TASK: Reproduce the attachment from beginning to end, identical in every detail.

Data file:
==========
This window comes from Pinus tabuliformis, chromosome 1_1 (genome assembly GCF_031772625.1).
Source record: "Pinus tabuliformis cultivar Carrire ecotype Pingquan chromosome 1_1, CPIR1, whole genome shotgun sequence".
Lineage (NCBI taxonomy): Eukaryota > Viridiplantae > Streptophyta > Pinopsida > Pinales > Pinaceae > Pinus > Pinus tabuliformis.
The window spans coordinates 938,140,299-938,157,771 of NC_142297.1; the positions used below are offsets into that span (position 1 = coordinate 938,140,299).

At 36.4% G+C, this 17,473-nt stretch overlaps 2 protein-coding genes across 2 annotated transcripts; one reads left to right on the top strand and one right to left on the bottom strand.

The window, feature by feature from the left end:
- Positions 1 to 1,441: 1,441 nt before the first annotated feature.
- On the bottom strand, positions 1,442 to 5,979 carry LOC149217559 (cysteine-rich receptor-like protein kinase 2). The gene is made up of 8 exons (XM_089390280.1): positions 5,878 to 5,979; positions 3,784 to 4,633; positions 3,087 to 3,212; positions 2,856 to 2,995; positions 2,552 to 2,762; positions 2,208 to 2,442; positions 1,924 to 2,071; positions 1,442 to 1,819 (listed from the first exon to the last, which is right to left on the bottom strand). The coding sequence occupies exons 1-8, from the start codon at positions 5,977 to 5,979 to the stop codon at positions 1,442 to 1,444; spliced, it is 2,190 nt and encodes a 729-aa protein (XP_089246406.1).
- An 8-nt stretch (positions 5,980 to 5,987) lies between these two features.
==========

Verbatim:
This window comes from Pinus tabuliformis, chromosome 1_1 (genome assembly GCF_031772625.1).
Source record: "Pinus tabuliformis cultivar Carrire ecotype Pingquan chromosome 1_1, CPIR1, whole genome shotgun sequence".
Lineage (NCBI taxonomy): Eukaryota > Viridiplantae > Streptophyta > Pinopsida > Pinales > Pinaceae > Pinus > Pinus tabuliformis.
The window spans coordinates 938,140,299-938,157,771 of NC_142297.1; the positions used below are offsets into that span (position 1 = coordinate 938,140,299).

At 36.4% G+C, this 17,473-nt stretch overlaps 2 protein-coding genes across 2 annotated transcripts; one reads left to right on the top strand and one right to left on the bottom strand.

The window, feature by feature from the left end:
- Positions 1 to 1,441: 1,441 nt before the first annotated feature.
- On the bottom strand, positions 1,442 to 5,979 carry LOC149217559 (cysteine-rich receptor-like protein kinase 2). The gene is made up of 8 exons (XM_089390280.1): positions 5,878 to 5,979; positions 3,784 to 4,633; positions 3,087 to 3,212; positions 2,856 to 2,995; positions 2,552 to 2,762; positions 2,208 to 2,442; positions 1,924 to 2,071; positions 1,442 to 1,819 (listed from the first exon to the last, which is right to left on the bottom strand). The coding sequence occupies exons 1-8, from the start codon at positions 5,977 to 5,979 to the stop codon at positions 1,442 to 1,444; spliced, it is 2,190 nt and encodes a 729-aa protein (XP_089246406.1).
- An 8-nt stretch (positions 5,980 to 5,987) lies between these two features.